Typhoon Molave set off landslides that killed at least 19 people and left 45 missing in central Vietnam, where ferocious wind and rain blew away roofs and knocked out power in a region of 1.7 million residents, state media said Thursday.
Typhoon Molave slammed into Vietnam with destructive force Wednesday, causing at least two deaths and sinking two fishing boats with 26 crew in what was feared to be the most powerful storm to hit the country in 20 years.
There has been a "staggering rise" in the number of extreme weather events over the past 20 years, driven largely by rising global temperatures and other climatic changes, according to a new report from the United Nations.
For the sixth time in the Atlantic hurricane season, people in Louisiana are once more fleeing the state's barrier islands and sailing boats to safe harbor while emergency officials ramp up command centers and consider ordering evacuations.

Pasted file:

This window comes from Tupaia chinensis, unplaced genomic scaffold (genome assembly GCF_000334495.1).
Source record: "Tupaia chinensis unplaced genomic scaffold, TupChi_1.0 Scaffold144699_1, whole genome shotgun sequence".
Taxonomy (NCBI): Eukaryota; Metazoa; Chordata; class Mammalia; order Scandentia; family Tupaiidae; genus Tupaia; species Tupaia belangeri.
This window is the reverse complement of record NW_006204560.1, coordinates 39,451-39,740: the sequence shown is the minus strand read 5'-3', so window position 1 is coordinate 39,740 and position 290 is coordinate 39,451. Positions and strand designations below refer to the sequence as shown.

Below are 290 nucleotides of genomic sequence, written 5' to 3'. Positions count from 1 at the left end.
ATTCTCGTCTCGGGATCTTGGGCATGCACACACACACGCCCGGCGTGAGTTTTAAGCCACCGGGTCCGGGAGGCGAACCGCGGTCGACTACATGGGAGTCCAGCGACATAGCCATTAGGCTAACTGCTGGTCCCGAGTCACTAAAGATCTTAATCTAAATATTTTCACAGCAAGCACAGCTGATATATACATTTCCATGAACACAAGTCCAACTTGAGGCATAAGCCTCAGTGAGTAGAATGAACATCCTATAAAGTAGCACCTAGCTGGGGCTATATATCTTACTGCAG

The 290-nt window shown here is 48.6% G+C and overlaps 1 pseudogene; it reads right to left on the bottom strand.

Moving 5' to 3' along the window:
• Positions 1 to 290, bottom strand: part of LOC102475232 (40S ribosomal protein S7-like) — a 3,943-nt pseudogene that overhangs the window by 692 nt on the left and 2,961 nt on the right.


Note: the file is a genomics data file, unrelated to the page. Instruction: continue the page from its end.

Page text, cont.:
As these tempests move over the ocean, they suppress cloud coverage and rainfall in their wakes, new research has revealed. Such changes, which might become more pronounced with climate change, could affect navigation and fishing, researchers have suggested.
Climate scientists can confidently tie global warming to impacts such as sea-level rise and extreme heat. But ask how rising temperatures will affect rainfall and storms, and the answers get a lot shakier.